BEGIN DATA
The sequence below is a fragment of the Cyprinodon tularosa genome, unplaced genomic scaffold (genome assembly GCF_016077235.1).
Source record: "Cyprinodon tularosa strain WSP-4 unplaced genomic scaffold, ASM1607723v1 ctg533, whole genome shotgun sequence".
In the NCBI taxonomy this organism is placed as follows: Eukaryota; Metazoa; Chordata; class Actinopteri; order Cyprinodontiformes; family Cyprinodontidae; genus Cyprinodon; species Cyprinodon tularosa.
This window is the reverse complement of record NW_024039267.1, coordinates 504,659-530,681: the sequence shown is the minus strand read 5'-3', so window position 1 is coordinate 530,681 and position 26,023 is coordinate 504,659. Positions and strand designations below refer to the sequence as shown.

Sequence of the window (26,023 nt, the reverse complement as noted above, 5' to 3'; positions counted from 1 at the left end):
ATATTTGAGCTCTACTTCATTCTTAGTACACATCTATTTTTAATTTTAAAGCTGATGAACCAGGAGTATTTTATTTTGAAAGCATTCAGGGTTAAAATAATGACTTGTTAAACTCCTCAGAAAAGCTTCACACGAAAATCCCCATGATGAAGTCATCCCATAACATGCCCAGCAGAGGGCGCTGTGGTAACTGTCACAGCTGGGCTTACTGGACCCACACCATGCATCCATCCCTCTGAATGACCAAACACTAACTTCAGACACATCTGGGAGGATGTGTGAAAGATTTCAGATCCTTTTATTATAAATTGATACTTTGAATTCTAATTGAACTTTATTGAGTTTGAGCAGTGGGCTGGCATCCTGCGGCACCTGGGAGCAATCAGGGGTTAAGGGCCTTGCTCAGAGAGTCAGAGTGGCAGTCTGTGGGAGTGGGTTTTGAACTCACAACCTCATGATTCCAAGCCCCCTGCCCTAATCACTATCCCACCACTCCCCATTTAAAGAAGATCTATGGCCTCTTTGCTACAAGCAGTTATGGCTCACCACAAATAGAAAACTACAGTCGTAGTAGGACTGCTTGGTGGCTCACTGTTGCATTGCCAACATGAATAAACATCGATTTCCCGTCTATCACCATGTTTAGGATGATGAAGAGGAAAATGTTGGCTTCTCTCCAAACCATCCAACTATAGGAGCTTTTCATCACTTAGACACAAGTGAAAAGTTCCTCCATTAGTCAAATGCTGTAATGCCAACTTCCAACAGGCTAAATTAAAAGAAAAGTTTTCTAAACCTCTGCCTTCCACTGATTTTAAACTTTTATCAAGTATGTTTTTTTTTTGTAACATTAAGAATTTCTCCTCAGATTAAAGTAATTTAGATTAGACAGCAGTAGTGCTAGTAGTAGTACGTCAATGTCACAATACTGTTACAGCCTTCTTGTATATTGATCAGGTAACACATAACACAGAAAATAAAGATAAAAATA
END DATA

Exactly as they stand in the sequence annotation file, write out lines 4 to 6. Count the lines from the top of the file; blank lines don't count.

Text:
This window is the reverse complement of record NW_024039267.1, coordinates 504,659-530,681: the sequence shown is the minus strand read 5'-3', so window position 1 is coordinate 530,681 and position 26,023 is coordinate 504,659. Positions and strand designations below refer to the sequence as shown.

Sequence of the window (26,023 nt, the reverse complement as noted above, 5' to 3'; positions counted from 1 at the left end):
ATATTTGAGCTCTACTTCATTCTTAGTACACATCTATTTTTAATTTTAAAGCTGATGAACCAGGAGTATTTTATTTTGAAAGCATTCAGGGTTAAAATAATGACTTGTTAAACTCCTCAGAAAAGCTTCACACGAAAATCCCCATGATGAAGTCATCCCATAACATGCCCAGCAGAGGGCGCTGTGGTAACTGTCACAGCTGGGCTTACTGGACCCACACCATGCATCCATCCCTCTGAATGACCAAACACTAACTTCAGACACATCTGGGAGGATGTGTGAAAGATTTCAGATCCTTTTATTATAAATTGATACTTTGAATTCTAATTGAACTTTATTGAGTTTGAGCAGTGGGCTGGCATCCTGCGGCACCTGGGAGCAATCAGGGGTTAAGGGCCTTGCTCAGAGAGTCAGAGTGGCAGTCTGTGGGAGTGGGTTTTGAACTCACAACCTCATGATTCCAAGCCCCCTGCCCTAATCACTATCCCACCACTCCCCATTTAAAGAAGATCTATGGCCTCTTTGCTACAAGCAGTTATGGCTCACCACAAATAGAAAACTACAGTCGTAGTAGGACTGCTTGGTGGCTCACTGTTGCATTGCCAACATGAATAAACATCGATTTCCCGTCTATCACCATGTTTAGGATGATGAAGAGGAAAATGTTGGCTTCTCTCCAAACCATCCAACTATAGGAGCTTTTCATCACTTAGACACAAGTGAAAAGTTCCTCCATTAGTCAAATGCTGTAATGCCAACTTCCAACAGGCTAAATTAAAAGAAAAGTTTTCTAAACCTCTGCCTTCCACTGATTTTAAACTTTTATCAAGTATGTTTTTTTTTTGTAACATTAAGAATTTCTCCTCAGATTAAAGTAATTTAGATTAGACAGCAGTAGTGCTAGTAGTAGTACGTCAATGTCACAATACTGTTACAGCCTTCTTGTATATTGATCAGGTAACACATAACACAGAAAATAAAGATAAAAATA